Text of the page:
Venezuela's Hugo Chavez is going back to Cuba for chemotherapy treatment. As in the former communist states, Cuba has a differentiated medical system affording first-class care for the elites and less cutting-edge treatment for the masses. Cuba has also opened private clinics as a foreign-currency earner.
Therefore it is likely that Mister Chavez will get excellent medical treatment as well as VIP treatment. By offering Cuba cut rate energy supplies, the Venezuelan leader not only lionized the Castro regime ideologically but also subsidized it economically.
There is nothing amiss about a leader going abroad for medical treatment. The late King Hussein of Jordan went for cancer treatment at the Mayo Clinic in the United States while former Egyptian President Hosni Mubarak preferred the German hospitals. It does beg the question of why the" Bolivarian Revolution of Chavez" has failed to produce first rate care at home.
While Chavez expressed optimism in the success of the treatment, it is a new stage in Venezuelan politics. Part of the Chavez political style is a frenetic omnipresence in the country and his ability to appear on television with 8 hour-long speeches to speak his mind on whatever subject captures his fancy. Now he has to delegate some powers to his subordinates – in itself a comedown -- and it is not certain whether he will be able to resume the pace of activity that would have challenged even a healthy person.
Hugo Chavez has ruled as a larger-than-life figure and someone who is irreplaceable, he has not made any allowances for a succession, and Venezuela is now plunged into uncertainty. If Chavez were to follow the Cuban model, his brother Adan could emerge as the Venezuelan analogue of Raul Castro if his care is protracted.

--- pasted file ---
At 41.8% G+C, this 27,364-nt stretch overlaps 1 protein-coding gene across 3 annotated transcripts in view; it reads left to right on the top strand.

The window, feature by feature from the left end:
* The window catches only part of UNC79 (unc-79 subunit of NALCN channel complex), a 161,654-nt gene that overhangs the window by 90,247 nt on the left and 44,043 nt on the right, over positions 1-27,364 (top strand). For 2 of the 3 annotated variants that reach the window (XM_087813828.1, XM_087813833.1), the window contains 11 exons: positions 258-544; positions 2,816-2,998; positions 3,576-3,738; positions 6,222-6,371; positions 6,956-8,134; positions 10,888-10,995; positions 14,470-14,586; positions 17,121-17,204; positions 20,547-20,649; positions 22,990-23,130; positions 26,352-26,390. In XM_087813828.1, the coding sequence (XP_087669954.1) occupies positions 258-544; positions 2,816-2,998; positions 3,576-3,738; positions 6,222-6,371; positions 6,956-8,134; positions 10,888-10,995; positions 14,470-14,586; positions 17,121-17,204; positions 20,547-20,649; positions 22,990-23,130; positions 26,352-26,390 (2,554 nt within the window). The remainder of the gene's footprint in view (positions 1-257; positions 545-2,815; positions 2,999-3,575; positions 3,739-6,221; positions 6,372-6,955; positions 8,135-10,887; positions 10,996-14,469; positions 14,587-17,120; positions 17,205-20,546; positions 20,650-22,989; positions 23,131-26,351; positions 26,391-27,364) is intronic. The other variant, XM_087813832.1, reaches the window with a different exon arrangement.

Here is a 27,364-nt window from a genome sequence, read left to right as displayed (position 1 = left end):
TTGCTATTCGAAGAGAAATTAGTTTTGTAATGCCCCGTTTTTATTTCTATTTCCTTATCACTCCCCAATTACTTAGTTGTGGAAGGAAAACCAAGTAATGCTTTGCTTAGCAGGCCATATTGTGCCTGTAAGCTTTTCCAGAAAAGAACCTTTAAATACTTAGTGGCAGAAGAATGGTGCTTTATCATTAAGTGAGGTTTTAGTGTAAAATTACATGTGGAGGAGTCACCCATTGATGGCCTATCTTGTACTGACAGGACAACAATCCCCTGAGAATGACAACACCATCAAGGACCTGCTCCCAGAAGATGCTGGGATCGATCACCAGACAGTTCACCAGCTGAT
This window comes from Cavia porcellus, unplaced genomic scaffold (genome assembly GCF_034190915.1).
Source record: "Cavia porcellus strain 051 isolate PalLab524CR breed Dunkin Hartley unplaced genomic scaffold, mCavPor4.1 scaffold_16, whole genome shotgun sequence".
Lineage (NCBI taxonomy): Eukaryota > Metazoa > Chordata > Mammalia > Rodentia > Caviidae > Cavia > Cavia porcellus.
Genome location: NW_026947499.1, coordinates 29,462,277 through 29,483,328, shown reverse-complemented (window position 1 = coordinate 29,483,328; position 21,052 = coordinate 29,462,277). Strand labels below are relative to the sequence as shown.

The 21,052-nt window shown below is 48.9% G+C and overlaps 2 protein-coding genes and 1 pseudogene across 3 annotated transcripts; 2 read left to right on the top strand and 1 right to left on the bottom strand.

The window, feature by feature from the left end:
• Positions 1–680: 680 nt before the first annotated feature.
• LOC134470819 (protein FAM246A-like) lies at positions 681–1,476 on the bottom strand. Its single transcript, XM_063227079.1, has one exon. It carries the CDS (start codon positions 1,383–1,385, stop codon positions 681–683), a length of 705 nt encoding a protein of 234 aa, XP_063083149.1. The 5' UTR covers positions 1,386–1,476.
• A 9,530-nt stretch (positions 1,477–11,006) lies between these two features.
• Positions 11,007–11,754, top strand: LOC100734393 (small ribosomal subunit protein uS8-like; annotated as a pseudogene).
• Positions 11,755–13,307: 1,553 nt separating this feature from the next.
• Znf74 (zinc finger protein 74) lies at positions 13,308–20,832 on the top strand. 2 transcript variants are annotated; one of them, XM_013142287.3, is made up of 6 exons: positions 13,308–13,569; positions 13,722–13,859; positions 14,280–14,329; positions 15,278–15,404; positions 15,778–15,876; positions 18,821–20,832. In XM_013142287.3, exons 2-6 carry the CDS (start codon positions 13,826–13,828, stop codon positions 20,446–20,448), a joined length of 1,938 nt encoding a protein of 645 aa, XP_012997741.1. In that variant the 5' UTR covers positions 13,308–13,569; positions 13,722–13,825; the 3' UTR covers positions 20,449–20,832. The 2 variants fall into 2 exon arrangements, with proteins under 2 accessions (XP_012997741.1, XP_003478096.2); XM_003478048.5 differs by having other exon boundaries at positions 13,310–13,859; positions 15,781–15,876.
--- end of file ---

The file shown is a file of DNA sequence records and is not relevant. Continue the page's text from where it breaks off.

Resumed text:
There are other power centers in the regime and it is still not certain that if a succession crisis emerges that they can agree on a common candidate. The acid test of a political movement is its ability to pass on the mantle of leadership from a charismatic leader to a less exciting successor.
It is not only Venezuela that is affected by Chavez' failing health but other countries in the region and beyond. Bolivia, Ecuador, Nicaragua and perhaps Peru drew inspiration from Chavez' style of leadership and the challenge that he posed to the United States.
For Iran and Hezbollah, already preoccupied with the crisis of the Assad regime, a change of leadership in Caracas would also pose a blow as Chavez has proven to be an ally and facilitator to the Shiite forces.
Chavez has also been a major client of Russian arms precisely at a time that even Dmitry Medvedev is telling Russia's armed forces to import weapons if they continue to receive shoddy products at inflated prices from the domestic arms industry.